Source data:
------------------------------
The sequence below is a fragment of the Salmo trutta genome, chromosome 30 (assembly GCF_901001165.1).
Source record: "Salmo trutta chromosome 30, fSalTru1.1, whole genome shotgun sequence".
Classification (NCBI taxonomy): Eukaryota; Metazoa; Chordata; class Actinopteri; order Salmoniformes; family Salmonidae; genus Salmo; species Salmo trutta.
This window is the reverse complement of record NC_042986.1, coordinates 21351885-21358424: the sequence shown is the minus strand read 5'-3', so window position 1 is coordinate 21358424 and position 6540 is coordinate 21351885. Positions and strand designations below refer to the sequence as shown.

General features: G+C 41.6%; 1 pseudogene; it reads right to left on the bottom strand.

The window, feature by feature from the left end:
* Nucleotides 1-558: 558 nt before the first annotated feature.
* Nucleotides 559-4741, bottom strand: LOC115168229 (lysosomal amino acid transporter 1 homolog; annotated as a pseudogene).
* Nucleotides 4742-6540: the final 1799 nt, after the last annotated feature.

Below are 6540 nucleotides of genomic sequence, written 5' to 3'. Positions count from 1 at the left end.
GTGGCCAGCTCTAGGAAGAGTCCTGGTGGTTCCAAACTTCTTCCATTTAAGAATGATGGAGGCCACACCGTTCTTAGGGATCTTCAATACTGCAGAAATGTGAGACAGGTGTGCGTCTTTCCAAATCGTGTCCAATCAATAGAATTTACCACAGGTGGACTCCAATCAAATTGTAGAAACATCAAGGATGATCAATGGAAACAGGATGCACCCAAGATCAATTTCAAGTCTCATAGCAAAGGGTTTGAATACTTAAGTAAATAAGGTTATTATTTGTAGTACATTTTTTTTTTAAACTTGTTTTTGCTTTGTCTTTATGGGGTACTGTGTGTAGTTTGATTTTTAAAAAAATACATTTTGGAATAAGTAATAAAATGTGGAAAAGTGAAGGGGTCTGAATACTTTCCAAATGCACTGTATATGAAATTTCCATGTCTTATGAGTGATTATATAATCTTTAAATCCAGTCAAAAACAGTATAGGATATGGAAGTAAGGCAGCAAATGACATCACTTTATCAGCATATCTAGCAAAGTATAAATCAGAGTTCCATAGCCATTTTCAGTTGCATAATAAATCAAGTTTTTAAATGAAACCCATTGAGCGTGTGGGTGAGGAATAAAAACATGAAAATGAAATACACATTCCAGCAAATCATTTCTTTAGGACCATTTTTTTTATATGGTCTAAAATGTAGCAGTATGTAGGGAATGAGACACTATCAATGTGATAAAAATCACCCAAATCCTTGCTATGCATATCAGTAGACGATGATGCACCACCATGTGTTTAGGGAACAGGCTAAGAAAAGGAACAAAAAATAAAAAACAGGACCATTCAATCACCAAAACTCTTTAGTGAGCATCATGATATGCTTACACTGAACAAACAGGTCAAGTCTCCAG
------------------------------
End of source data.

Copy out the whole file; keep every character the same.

The sequence below is a fragment of the Salmo trutta genome, chromosome 30 (assembly GCF_901001165.1).
Source record: "Salmo trutta chromosome 30, fSalTru1.1, whole genome shotgun sequence".
Classification (NCBI taxonomy): Eukaryota; Metazoa; Chordata; class Actinopteri; order Salmoniformes; family Salmonidae; genus Salmo; species Salmo trutta.
This window is the reverse complement of record NC_042986.1, coordinates 21351885-21358424: the sequence shown is the minus strand read 5'-3', so window position 1 is coordinate 21358424 and position 6540 is coordinate 21351885. Positions and strand designations below refer to the sequence as shown.

General features: G+C 41.6%; 1 pseudogene; it reads right to left on the bottom strand.

The window, feature by feature from the left end:
* Nucleotides 1-558: 558 nt before the first annotated feature.
* Nucleotides 559-4741, bottom strand: LOC115168229 (lysosomal amino acid transporter 1 homolog; annotated as a pseudogene).
* Nucleotides 4742-6540: the final 1799 nt, after the last annotated feature.

Below are 6540 nucleotides of genomic sequence, written 5' to 3'. Positions count from 1 at the left end.
GTGGCCAGCTCTAGGAAGAGTCCTGGTGGTTCCAAACTTCTTCCATTTAAGAATGATGGAGGCCACACCGTTCTTAGGGATCTTCAATACTGCAGAAATGTGAGACAGGTGTGCGTCTTTCCAAATCGTGTCCAATCAATAGAATTTACCACAGGTGGACTCCAATCAAATTGTAGAAACATCAAGGATGATCAATGGAAACAGGATGCACCCAAGATCAATTTCAAGTCTCATAGCAAAGGGTTTGAATACTTAAGTAAATAAGGTTATTATTTGTAGTACATTTTTTTTTTAAACTTGTTTTTGCTTTGTCTTTATGGGGTACTGTGTGTAGTTTGATTTTTAAAAAAATACATTTTGGAATAAGTAATAAAATGTGGAAAAGTGAAGGGGTCTGAATACTTTCCAAATGCACTGTATATGAAATTTCCATGTCTTATGAGTGATTATATAATCTTTAAATCCAGTCAAAAACAGTATAGGATATGGAAGTAAGGCAGCAAATGACATCACTTTATCAGCATATCTAGCAAAGTATAAATCAGAGTTCCATAGCCATTTTCAGTTGCATAATAAATCAAGTTTTTAAATGAAACCCATTGAGCGTGTGGGTGAGGAATAAAAACATGAAAATGAAATACACATTCCAGCAAATCATTTCTTTAGGACCATTTTTTTTATATGGTCTAAAATGTAGCAGTATGTAGGGAATGAGACACTATCAATGTGATAAAAATCACCCAAATCCTTGCTATGCATATCAGTAGACGATGATGCACCACCATGTGTTTAGGGAACAGGCTAAGAAAAGGAACAAAAAATAAAAAACAGGACCATTCAATCACCAAAACTCTTTAGTGAGCATCATGATATGCTTACACTGAACAAACAGGTCAAGTCTCCAG